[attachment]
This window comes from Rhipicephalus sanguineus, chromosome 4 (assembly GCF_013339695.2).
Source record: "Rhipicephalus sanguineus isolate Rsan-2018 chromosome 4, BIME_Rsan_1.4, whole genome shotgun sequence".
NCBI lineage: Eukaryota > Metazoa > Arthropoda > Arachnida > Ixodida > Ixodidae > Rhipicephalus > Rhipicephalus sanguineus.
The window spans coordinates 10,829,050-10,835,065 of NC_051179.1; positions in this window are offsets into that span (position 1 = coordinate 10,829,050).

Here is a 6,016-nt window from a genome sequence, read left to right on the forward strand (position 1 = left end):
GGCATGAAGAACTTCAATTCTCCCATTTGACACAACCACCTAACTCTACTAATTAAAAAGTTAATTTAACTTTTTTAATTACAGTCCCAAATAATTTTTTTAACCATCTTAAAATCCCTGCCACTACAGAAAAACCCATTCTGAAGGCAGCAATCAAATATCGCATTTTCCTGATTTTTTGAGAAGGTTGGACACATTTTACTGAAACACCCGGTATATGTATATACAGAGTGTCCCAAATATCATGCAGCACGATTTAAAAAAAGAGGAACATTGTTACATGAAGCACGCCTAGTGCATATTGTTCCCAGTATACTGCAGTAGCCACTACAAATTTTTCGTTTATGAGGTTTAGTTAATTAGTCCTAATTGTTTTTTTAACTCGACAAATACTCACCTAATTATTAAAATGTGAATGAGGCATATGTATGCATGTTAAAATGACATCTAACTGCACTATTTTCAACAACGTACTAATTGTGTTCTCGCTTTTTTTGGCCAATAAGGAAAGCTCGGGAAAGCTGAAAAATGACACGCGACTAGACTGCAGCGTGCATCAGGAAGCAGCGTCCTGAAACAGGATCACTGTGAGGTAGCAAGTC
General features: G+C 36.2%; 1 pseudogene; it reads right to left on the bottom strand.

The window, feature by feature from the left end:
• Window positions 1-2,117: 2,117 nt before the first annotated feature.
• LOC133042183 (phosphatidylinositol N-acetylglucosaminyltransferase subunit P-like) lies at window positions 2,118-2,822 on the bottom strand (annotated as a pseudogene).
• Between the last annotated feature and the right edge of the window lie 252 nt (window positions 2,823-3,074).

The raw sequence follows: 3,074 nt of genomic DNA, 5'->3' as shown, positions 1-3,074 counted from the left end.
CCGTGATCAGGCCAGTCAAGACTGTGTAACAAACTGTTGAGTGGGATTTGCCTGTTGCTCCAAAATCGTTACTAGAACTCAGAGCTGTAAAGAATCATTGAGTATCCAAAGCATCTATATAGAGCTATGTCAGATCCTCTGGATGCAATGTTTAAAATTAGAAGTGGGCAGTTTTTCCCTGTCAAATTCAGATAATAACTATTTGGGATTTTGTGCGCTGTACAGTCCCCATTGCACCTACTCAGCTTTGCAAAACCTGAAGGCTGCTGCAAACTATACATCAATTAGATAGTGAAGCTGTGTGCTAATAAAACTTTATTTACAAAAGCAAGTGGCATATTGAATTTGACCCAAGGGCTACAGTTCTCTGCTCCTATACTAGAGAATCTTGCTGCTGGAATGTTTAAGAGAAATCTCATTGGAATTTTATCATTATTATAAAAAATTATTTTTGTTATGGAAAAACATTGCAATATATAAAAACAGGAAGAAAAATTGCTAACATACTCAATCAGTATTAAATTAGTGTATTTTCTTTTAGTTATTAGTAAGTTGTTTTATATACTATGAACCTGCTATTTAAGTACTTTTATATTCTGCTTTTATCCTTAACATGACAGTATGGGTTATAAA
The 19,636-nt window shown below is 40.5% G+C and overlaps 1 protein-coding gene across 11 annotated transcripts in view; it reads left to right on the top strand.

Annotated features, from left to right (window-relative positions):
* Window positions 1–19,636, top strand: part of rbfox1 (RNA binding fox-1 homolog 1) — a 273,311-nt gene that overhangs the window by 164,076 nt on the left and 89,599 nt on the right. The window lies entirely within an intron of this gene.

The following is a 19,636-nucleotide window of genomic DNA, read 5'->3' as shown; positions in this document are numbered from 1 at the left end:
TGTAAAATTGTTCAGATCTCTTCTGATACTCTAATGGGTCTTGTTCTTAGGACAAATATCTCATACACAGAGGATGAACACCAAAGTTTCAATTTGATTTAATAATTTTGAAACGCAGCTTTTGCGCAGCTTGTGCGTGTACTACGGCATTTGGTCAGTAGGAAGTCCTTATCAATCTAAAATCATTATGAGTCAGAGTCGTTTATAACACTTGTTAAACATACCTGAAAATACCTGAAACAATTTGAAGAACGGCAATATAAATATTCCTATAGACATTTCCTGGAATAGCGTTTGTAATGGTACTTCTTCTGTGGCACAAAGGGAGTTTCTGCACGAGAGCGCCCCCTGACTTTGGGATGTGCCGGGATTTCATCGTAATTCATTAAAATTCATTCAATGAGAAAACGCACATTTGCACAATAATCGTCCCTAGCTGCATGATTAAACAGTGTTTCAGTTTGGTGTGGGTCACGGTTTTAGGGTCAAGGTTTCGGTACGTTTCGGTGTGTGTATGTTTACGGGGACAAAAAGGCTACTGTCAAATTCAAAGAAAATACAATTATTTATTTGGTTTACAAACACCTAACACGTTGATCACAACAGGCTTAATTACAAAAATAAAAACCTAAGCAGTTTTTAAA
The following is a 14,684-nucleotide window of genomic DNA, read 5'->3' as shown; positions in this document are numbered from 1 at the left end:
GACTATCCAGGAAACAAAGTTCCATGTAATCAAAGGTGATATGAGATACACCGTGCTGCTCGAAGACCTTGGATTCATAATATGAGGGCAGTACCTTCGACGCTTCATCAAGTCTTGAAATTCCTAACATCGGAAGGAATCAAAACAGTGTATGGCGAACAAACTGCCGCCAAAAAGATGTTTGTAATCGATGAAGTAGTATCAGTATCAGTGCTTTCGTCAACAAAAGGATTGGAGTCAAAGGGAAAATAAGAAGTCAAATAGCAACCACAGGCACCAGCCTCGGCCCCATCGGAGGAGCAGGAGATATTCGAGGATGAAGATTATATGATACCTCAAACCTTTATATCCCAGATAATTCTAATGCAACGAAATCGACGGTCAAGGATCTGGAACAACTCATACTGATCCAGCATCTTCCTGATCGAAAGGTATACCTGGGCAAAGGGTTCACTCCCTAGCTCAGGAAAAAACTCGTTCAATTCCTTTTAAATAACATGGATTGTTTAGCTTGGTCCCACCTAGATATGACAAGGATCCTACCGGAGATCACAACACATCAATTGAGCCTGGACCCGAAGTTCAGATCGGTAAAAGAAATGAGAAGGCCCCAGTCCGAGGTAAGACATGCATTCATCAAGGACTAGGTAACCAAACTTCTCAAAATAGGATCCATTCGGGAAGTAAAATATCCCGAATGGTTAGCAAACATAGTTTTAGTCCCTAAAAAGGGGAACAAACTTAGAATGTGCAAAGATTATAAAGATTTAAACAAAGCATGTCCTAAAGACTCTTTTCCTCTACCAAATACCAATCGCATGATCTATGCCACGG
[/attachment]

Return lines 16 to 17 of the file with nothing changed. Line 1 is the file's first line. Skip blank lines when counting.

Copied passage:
* Window positions 1–19,636, top strand: part of rbfox1 (RNA binding fox-1 homolog 1) — a 273,311-nt gene that overhangs the window by 164,076 nt on the left and 89,599 nt on the right. The window lies entirely within an intron of this gene.

The following is a 19,636-nucleotide window of genomic DNA, read 5'->3' as shown; positions in this document are numbered from 1 at the left end: